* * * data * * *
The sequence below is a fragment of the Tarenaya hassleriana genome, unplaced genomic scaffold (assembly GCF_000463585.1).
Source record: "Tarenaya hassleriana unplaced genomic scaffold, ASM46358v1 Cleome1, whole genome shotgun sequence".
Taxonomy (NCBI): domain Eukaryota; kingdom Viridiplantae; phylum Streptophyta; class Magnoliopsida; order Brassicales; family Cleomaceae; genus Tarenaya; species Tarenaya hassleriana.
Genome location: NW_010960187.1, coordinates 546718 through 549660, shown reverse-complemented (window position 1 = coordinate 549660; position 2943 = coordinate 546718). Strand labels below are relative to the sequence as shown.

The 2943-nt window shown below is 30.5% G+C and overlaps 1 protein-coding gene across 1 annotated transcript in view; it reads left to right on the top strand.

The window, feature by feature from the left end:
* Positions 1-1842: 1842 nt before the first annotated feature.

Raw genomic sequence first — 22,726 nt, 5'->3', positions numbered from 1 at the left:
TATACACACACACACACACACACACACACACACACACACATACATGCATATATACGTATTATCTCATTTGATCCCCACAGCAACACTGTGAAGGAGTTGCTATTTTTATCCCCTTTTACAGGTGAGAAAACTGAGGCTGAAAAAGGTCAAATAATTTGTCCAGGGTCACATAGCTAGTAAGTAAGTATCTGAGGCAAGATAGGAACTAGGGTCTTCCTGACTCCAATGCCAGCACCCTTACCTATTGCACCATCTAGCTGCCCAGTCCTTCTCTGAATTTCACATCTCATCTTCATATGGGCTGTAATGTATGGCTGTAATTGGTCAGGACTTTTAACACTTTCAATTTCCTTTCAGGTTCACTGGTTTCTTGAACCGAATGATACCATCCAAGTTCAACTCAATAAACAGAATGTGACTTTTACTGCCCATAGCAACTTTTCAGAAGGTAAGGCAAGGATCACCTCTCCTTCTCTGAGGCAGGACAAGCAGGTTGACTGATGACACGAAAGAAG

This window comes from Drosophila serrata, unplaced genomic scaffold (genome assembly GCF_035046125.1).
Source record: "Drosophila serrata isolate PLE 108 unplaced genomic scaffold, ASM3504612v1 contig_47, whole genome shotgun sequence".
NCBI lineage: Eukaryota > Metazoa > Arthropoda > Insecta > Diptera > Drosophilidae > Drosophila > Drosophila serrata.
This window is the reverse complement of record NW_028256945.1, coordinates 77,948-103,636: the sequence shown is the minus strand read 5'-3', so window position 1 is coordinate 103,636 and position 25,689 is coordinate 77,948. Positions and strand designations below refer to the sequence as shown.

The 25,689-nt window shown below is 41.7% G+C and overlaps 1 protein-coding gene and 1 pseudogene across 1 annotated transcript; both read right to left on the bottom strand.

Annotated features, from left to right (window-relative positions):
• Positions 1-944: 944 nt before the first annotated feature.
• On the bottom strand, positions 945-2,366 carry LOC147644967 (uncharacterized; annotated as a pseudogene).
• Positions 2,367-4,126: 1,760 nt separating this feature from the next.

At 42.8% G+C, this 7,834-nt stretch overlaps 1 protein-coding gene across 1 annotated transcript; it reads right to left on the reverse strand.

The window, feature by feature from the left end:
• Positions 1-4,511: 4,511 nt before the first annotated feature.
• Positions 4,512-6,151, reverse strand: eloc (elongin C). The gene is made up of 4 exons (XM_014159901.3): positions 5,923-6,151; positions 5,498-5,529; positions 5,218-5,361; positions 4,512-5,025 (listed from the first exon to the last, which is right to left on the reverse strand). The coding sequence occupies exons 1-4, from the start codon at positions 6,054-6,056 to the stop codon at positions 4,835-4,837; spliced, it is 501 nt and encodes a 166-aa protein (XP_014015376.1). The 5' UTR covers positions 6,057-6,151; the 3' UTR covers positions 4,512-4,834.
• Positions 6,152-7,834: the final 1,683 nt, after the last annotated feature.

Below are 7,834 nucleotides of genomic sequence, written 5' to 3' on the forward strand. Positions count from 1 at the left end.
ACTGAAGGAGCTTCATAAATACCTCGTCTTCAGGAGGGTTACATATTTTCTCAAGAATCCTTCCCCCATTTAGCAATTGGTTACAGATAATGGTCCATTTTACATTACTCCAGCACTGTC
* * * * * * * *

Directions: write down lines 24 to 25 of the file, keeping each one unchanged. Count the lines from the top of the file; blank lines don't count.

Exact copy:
Below are 7,834 nucleotides of genomic sequence, written 5' to 3' on the forward strand. Positions count from 1 at the left end.
ACTGAAGGAGCTTCATAAATACCTCGTCTTCAGGAGGGTTACATATTTTCTCAAGAATCCTTCCCCCATTTAGCAATTGGTTACAGATAATGGTCCATTTTACATTACTCCAGCACTGTC